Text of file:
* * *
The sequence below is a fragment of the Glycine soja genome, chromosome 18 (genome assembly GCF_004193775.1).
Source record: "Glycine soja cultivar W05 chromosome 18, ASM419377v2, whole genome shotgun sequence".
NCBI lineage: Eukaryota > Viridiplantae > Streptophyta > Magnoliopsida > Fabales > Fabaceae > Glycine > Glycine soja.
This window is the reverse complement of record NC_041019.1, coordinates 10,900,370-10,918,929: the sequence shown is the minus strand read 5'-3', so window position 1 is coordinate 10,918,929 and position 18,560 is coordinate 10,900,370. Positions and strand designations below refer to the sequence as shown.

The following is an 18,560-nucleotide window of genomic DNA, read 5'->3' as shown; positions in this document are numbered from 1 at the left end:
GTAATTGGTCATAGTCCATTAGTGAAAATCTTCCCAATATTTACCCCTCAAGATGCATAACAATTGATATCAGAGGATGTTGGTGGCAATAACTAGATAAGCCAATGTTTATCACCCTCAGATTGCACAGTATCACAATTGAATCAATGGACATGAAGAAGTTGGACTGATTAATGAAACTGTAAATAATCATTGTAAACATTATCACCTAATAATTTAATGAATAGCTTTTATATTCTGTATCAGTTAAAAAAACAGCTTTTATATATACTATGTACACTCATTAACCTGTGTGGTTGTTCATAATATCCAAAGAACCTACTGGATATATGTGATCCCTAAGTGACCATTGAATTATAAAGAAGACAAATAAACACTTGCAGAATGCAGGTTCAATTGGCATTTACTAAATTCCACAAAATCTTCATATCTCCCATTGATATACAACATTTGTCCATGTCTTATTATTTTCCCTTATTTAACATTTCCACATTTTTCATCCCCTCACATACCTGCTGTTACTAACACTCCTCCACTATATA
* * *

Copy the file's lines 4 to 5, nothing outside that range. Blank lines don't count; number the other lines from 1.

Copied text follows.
This window is the reverse complement of record NC_041019.1, coordinates 10,900,370-10,918,929: the sequence shown is the minus strand read 5'-3', so window position 1 is coordinate 10,918,929 and position 18,560 is coordinate 10,900,370. Positions and strand designations below refer to the sequence as shown.

The following is an 18,560-nucleotide window of genomic DNA, read 5'->3' as shown; positions in this document are numbered from 1 at the left end: